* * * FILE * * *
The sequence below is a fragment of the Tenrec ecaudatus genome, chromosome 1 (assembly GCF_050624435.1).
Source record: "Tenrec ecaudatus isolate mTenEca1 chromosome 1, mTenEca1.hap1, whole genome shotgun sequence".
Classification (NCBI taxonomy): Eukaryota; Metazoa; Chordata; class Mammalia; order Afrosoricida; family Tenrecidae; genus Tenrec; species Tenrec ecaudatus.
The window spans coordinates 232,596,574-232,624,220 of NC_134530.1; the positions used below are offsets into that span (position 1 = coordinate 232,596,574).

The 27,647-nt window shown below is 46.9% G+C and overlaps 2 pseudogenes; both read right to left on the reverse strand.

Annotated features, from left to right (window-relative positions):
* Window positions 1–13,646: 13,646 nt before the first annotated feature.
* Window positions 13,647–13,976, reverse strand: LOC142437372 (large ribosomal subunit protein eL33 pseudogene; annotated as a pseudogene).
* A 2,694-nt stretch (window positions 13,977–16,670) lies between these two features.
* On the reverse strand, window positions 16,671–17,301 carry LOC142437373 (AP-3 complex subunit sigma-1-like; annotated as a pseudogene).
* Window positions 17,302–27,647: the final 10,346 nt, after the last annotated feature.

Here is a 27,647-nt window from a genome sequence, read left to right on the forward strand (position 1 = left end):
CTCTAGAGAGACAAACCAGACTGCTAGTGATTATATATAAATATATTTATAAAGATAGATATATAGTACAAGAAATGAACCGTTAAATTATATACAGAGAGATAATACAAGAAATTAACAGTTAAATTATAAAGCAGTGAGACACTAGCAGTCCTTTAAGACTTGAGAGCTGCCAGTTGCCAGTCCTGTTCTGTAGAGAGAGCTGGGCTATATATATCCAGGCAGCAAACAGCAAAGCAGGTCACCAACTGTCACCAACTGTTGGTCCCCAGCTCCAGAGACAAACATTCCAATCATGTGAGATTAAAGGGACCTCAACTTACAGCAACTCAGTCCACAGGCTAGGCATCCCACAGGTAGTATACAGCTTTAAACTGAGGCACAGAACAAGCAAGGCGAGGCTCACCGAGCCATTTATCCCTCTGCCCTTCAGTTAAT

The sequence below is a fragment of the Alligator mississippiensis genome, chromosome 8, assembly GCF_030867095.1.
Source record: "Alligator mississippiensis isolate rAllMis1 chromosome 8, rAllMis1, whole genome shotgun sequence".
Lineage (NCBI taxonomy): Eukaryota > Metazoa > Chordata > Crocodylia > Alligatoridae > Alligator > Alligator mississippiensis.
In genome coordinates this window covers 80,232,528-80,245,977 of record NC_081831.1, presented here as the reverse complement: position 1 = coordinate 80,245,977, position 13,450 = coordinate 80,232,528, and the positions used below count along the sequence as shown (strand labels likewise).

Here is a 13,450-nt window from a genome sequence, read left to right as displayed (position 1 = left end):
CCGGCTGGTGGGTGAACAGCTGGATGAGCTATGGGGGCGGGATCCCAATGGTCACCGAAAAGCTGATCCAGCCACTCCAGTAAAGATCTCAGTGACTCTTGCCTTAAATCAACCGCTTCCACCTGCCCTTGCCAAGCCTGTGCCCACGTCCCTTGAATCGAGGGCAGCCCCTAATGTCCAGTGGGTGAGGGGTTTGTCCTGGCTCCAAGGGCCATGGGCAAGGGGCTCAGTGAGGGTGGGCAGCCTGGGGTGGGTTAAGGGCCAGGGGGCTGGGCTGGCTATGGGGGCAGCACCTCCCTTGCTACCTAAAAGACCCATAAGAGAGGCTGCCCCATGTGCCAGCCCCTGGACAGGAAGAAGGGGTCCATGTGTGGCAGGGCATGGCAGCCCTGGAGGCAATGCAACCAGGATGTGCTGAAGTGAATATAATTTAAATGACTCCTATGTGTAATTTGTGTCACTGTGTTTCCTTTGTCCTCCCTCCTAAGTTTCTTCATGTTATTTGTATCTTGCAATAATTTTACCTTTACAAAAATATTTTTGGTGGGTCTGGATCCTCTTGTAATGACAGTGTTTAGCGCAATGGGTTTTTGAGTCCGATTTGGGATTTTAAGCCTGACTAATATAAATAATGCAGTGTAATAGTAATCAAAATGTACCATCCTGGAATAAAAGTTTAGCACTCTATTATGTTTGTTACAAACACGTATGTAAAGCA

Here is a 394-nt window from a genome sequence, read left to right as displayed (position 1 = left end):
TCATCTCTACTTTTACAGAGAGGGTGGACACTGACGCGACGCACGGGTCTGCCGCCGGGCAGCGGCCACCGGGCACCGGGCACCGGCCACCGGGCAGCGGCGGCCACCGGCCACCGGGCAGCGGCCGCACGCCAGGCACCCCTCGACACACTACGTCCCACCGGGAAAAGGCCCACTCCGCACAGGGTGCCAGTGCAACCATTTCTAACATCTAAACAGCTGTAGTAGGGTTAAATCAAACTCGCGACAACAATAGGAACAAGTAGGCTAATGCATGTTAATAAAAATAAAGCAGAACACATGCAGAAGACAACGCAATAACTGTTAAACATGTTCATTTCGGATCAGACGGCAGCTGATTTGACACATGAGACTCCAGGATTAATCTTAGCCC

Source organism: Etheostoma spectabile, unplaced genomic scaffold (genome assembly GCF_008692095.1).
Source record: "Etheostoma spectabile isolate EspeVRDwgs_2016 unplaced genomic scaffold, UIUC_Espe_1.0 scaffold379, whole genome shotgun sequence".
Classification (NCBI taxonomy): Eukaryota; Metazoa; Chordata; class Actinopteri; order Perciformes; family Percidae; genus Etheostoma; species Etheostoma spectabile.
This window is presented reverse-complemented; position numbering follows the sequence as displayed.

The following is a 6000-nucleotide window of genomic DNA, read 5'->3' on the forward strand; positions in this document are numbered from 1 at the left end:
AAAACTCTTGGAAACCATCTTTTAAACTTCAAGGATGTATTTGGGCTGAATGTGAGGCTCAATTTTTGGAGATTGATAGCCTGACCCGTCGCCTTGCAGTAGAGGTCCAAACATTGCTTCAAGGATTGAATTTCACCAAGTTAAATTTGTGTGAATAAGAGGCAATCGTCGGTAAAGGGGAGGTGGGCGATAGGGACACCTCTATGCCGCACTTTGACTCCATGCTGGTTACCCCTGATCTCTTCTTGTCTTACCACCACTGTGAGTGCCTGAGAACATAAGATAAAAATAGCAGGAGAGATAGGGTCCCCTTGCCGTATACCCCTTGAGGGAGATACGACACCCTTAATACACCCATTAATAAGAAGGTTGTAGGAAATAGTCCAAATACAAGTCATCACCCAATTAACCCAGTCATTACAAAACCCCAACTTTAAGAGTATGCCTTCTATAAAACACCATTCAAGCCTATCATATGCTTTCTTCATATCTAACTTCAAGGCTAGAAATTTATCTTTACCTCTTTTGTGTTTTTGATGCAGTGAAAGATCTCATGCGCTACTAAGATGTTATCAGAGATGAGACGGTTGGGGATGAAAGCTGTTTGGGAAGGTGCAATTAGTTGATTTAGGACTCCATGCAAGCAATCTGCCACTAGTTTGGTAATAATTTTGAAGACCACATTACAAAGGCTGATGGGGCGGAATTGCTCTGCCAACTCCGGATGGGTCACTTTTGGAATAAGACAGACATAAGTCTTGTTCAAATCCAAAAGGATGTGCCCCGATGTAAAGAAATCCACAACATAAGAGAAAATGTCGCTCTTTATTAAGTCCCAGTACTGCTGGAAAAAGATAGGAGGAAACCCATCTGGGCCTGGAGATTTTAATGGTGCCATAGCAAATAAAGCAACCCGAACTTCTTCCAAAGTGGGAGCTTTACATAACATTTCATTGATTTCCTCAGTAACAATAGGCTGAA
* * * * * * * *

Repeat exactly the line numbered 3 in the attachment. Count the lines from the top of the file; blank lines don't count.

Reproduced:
Classification (NCBI taxonomy): Eukaryota; Metazoa; Chordata; class Mammalia; order Afrosoricida; family Tenrecidae; genus Tenrec; species Tenrec ecaudatus.